Notes to Redistribution
1. Even if a term is understood as purely descriptive, it may still be the case that it usually, or always, goes along with a positive or negative moral assessment. That a term is purely descriptive means only that one can decide whether or not it applies without recourse to evaluative judgments. On the other hand, even if a term does not have an evaluative component, its correct application may not be decisive for moral assessment. For example, that an act constitutes treachery, murder, or cruelty counts as a reason against it, but this reason may not always be decisive.
2. It should be emphasized that a mere shift in patterns of holdings is not typically taken to involve redistribution. No one would say that an epidemic in China simultaneous with good weather in North America caused a redistribution of income between these two places in the 10th century.
3. One might therefore distinguish between policies and changes in social institutions that have redistributive effects — which include the entire class of socially caused pattern changes over time — from redistributive polices — which include only those policies that are adopted (at least in part) for the reason that they will bring about such changes.
4. As noted above, one important element in redistribution as taking is that it always involves rigidly identifiable persons or groups.
5. Though this is not the case with all income tax, even the present scheme in the U.S. conforms to this picture in most respects. Having in one’s physical possession one’s gross income is of course consistent with not having a legal or moral claim to it.
6. These statistics are corrected for inflation and include state-provided welfare benefits for the poorest fifth. See Modigliani and Solow  For more on redistribution as change in the patterns of holdings in the 1980s see Hale .
7. Whether the government acted unjustly in granting possession to the Matuas rather than some other family (or no one) would of course depend on a distinct set of considerations, such as whether they had an antecedent claim to the property or if the process by which they were chosen to receive it was fair.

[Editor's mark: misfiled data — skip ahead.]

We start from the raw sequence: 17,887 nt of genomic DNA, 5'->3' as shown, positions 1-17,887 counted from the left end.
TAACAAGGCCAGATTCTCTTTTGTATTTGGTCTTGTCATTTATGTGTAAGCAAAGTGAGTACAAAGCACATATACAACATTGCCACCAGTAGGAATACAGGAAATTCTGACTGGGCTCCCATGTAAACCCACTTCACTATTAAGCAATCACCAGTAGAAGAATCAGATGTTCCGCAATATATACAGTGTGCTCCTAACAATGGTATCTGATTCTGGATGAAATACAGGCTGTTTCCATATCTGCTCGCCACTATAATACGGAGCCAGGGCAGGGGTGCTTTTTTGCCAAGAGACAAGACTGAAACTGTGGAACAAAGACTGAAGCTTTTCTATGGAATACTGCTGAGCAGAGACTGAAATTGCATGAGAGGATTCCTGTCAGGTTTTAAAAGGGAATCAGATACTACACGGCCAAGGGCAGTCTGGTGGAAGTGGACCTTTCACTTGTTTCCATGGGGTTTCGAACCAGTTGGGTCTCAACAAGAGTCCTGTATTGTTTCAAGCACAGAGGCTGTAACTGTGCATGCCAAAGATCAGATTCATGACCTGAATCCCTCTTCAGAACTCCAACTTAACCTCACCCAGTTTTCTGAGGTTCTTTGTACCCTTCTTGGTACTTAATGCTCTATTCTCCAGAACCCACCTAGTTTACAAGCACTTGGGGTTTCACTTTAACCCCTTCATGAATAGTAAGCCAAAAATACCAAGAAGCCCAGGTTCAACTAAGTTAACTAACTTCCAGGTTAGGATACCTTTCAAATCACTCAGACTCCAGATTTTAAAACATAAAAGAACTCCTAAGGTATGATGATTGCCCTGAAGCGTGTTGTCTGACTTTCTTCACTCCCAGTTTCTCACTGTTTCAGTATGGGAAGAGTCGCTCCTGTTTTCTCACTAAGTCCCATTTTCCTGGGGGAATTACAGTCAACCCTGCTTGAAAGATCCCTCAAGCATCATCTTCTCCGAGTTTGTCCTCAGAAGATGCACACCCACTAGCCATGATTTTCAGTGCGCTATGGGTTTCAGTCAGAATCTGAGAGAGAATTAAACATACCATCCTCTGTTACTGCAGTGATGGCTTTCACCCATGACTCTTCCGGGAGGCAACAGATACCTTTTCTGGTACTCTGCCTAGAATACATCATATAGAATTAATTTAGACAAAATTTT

8. See Pogge,  p.72 for further discussion of this point.
9. For one thing, the counterfactual itself admits of multiple interpretations. Are we to imagine the income distribution that would have obtained had there never been an income tax, the distribution that would have obtained had existing income taxes been repealed at some specified point in time, or some other situation?
10. As mentioned above, the fact that there is no non-arbitrary way of identifying contribution to production is the deepest problem associated with the use of this baseline. I am assuming away this problem for the purposes of discussion.
11. In the jargon of economics, Pigouvian taxes are levied to correct the effects of negative externalities.
12. This should not be taken to suggest that there is some closed list of obligations that directly correspond to the right. For discussion, see Raz , esp. pp. 168-71
13. “It is far less plausible to maintain that taking some of an innocent man’s property is an impermissible means for the prevention of a serious evil, than it is to maintain that killing him is impermissible. These rights vary in importance and some are not absolute even in the state of nature.” Scanlon 
14. In other words, the ‘object’ of their income rights is net and not gross income.
15. This is not to say that the right-holder has no claims regarding her gross income. She has, for example, the right that her employers not take the difference between her net and gross income and hold onto it. It might be tempting to say that the employee has not rights that are violated in this case, but rather the state does. But this doesn’t seem right. The only right the state has is to the payment of the tax on the appointed day. Should the employee have voluntarily offered the difference to her employer, no rights would be violated. I think we should rather look at employee rights to gross income as being understood in the same way as joint ownership of a timesharing condominium. The part owner has certain claims regarding the property that endure year-round (no one can paint it without his consent), and some that he has only at certain times (exclusionary use of the condominium for two weeks).
17. G.A. Cohen has offered the following explanation of the ‘naturalness’ of this presupposition: “There is a tendency to take as part of the structure of human existence in general any structure around which, merely as things are, much of our activity is organized. In capitalist society, the institution of private property is such a structure. It is treated as so given, that the obstacles it puts to freedom are not perceived, while any impingement on it is readily noticed.” See Cohen , p. 14.